|Indoor rowing at Manchester Velodrome|
This is particularly true of some of the more experienced crews: they certainly look the part standing round in flip-flops and faded splash-jackets and gazing distantly downriver, but I could count the times I've actually seen them rowing on one hand. The Husband is distinctly aggravated. Not only does the 'training programme' (and I use the term loosely here) change literally week by week (actually, none of the proposed sessions have been fulfilled), but he can never tell if, when he turns up at the boathouse as instructed whether there'll be anyone to coach him, even if he's gone to the trouble of arranging a coaching session. What tends to happen is that he arrives (along with his new rowing buddies) and finds that, despite it being perfect weather, no-one is there, or that there's been a gym-session declared, or that by the time everyone's got their arse into gear it's getting too damn dark. But - hey - they've had a splendid time standing round talking about what they would have done.
Last night he turned up promptly from work hoping to get a good hour plus on the water only to find that everyone was expected to do a 2k erg test. Even the poor guy who'd just returned, unwarned, from holiday. Fortunately the Husband wasn't too bothered - he's competed in the British and English indoor rowing championships and is currently following a Concept2 training programme at our local gym in order to compete again in the spring - climbed on his erg and did an easy sub-seven. Didn't push it, had something left in reserve and recovered quickly. This caused some consternation amongst the men. Husband is a total novice, so wasn't expected to perform well, yet he beat most of the squad with ease. There seems to be a mystique to the erg that 'real' rowers like to bang on about, as if it's some dreaded instrument of torture that they love/loathe simultaneously but that 'non-rowers won't understand; etc. etc., but in reality all it gives is a basic indication of stamina and cardio-vascular condition.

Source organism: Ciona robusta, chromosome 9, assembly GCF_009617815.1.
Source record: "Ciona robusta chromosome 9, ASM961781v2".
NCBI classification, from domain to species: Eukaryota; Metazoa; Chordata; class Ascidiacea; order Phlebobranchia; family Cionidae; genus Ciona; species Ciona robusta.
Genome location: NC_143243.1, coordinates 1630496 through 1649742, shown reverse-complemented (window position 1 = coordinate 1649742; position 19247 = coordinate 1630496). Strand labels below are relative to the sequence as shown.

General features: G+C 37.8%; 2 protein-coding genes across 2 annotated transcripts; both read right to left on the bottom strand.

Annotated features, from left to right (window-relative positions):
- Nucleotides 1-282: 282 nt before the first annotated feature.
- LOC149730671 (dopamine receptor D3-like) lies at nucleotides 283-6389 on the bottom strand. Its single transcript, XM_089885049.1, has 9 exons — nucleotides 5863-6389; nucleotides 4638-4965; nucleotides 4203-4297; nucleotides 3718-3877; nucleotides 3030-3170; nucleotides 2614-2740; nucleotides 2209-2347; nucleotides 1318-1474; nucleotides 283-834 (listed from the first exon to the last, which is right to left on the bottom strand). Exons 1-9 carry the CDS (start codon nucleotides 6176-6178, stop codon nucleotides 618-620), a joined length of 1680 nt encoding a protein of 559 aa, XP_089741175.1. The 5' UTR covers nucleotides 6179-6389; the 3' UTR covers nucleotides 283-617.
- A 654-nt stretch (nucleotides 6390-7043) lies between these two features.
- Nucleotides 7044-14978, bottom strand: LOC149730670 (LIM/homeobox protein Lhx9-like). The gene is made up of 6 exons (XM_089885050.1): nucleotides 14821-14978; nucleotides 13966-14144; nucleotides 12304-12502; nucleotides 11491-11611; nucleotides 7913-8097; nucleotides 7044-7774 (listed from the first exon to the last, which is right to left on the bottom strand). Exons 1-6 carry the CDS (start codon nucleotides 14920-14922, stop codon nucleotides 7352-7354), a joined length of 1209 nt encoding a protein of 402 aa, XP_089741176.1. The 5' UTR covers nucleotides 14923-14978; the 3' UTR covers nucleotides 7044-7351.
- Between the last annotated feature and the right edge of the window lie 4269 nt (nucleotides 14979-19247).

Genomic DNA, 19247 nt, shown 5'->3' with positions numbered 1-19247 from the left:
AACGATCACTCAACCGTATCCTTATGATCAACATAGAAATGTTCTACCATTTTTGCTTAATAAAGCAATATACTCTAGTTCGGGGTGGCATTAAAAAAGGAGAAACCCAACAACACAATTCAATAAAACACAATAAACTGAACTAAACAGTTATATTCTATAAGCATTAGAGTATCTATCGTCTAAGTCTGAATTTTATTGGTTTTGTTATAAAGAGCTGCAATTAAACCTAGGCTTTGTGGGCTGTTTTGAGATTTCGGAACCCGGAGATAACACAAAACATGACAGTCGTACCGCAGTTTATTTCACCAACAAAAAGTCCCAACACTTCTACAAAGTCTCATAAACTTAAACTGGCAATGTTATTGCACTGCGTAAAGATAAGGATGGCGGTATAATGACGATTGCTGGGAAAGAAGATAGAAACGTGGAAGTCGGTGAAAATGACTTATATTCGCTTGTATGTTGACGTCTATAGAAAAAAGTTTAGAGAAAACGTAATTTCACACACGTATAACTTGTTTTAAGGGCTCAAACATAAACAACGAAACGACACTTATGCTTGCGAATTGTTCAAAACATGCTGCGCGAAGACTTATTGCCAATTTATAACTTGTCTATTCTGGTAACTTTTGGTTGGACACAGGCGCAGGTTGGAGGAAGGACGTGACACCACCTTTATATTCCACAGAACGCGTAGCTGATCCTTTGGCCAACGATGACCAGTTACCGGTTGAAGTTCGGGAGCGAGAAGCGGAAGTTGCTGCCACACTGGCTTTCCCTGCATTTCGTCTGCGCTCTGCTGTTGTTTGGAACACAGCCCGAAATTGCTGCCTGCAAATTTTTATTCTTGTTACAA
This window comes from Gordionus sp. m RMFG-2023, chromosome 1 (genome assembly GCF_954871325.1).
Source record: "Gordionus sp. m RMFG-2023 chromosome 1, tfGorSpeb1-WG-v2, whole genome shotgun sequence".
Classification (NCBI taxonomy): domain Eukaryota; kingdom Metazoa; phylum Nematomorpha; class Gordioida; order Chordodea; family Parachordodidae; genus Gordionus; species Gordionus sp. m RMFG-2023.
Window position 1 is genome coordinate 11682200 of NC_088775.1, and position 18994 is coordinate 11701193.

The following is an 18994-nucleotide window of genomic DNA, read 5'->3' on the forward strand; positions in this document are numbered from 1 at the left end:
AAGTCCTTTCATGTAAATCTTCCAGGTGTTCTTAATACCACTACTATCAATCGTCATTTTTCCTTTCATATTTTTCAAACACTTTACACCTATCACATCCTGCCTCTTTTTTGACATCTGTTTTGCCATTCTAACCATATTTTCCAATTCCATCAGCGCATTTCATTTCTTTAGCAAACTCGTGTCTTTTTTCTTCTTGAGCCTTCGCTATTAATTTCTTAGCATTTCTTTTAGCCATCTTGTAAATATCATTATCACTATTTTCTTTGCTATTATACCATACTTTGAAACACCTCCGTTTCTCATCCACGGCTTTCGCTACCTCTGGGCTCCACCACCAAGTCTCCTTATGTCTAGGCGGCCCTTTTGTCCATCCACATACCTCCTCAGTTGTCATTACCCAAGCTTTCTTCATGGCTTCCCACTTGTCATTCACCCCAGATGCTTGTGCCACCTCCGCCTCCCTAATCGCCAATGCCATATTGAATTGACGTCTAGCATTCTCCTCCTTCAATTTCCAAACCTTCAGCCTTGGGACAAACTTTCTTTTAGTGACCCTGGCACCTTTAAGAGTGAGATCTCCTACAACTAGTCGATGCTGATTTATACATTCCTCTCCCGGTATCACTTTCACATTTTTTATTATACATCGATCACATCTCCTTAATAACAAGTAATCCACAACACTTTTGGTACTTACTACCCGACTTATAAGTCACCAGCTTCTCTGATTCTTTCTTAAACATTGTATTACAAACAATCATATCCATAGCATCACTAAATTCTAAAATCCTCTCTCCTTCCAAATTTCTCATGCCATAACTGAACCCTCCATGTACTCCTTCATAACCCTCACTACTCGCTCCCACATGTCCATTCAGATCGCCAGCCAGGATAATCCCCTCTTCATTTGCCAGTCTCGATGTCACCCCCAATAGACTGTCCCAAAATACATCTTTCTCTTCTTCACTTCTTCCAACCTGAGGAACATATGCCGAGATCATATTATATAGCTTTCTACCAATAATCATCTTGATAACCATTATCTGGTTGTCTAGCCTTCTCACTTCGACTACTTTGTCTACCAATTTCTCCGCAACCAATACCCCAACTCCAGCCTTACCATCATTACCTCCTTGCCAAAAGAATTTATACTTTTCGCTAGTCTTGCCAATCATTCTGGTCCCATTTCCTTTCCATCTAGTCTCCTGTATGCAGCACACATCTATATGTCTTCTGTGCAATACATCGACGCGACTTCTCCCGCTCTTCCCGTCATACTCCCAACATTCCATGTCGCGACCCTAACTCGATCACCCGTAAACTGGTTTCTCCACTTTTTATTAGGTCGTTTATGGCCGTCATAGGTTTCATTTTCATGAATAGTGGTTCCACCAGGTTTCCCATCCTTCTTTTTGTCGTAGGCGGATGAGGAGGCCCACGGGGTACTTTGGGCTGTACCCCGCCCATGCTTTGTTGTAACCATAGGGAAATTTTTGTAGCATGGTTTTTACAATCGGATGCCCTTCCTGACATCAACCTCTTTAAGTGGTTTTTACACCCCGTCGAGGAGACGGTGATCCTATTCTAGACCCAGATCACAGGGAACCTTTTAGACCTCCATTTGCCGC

It's not rowing. There is no point to it until you've got the technique sorted out - you'll never use the fitness it imparts unless you can row well enough for it to make a difference, and the best training for rowing is rowing itself. And as for using it to determine who gets a place in the best boats....well, that had to be quickly rethought!